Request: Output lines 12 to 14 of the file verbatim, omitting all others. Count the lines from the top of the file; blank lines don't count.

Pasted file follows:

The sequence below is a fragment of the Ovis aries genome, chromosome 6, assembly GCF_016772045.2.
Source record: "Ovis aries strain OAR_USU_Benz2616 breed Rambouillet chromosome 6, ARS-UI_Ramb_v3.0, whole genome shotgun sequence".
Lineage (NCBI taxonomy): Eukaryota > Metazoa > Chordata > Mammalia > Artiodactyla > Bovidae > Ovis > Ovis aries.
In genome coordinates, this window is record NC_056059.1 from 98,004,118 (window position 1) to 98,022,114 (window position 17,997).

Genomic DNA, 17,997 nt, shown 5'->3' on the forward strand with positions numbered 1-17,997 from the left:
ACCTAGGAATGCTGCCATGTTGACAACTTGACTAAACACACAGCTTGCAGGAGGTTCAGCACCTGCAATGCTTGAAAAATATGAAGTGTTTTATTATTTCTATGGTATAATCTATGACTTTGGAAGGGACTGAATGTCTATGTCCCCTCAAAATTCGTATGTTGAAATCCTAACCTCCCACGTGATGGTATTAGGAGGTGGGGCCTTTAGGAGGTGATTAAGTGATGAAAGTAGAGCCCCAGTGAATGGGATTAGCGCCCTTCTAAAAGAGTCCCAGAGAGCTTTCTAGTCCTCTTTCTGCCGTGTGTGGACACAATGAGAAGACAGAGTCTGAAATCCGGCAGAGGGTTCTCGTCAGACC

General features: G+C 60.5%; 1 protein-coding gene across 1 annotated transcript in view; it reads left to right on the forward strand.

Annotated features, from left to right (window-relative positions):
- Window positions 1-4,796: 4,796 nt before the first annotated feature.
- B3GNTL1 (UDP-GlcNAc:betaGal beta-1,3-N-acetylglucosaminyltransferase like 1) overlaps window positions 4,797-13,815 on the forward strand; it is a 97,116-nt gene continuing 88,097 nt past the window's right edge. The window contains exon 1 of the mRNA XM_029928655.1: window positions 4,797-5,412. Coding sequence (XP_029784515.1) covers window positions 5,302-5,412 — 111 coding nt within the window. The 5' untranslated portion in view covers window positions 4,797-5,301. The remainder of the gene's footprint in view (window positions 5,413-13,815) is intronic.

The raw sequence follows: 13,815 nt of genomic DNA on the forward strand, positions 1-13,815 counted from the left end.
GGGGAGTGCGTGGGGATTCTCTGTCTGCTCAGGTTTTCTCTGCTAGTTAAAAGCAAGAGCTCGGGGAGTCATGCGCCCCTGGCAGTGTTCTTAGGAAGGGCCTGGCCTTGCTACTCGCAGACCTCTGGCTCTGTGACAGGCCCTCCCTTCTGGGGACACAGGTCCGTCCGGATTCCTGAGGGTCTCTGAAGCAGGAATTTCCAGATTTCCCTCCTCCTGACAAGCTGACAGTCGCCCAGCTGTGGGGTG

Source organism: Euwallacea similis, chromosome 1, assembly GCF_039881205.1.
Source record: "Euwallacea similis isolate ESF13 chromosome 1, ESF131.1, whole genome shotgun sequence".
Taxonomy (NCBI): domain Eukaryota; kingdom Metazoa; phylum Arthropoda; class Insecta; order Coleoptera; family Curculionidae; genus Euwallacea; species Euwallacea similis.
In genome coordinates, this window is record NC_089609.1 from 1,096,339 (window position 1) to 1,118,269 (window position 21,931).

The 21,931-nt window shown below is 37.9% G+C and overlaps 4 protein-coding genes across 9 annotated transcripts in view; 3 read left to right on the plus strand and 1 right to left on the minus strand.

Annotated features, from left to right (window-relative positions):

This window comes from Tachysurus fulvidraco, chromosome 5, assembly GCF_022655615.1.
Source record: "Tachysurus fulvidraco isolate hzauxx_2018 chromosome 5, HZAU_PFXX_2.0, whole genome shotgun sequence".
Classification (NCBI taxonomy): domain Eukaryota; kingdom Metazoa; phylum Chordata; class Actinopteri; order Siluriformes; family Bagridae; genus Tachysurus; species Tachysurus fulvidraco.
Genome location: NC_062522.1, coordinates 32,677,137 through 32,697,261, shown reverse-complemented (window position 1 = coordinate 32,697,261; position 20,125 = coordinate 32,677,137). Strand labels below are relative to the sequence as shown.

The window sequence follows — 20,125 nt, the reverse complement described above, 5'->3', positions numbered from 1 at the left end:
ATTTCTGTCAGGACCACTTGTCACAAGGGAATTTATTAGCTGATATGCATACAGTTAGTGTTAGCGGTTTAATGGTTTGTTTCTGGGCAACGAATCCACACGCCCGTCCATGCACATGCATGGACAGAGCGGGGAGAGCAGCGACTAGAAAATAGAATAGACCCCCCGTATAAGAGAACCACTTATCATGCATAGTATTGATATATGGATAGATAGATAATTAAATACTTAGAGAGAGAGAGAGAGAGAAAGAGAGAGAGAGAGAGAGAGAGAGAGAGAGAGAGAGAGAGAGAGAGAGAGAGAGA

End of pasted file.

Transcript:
GGGGAGTGCGTGGGGATTCTCTGTCTGCTCAGGTTTTCTCTGCTAGTTAAAAGCAAGAGCTCGGGGAGTCATGCGCCCCTGGCAGTGTTCTTAGGAAGGGCCTGGCCTTGCTACTCGCAGACCTCTGGCTCTGTGACAGGCCCTCCCTTCTGGGGACACAGGTCCGTCCGGATTCCTGAGGGTCTCTGAAGCAGGAATTTCCAGATTTCCCTCCTCCTGACAAGCTGACAGTCGCCCAGCTGTGGGGTG

Source organism: Euwallacea similis, chromosome 1, assembly GCF_039881205.1.
Source record: "Euwallacea similis isolate ESF13 chromosome 1, ESF131.1, whole genome shotgun sequence".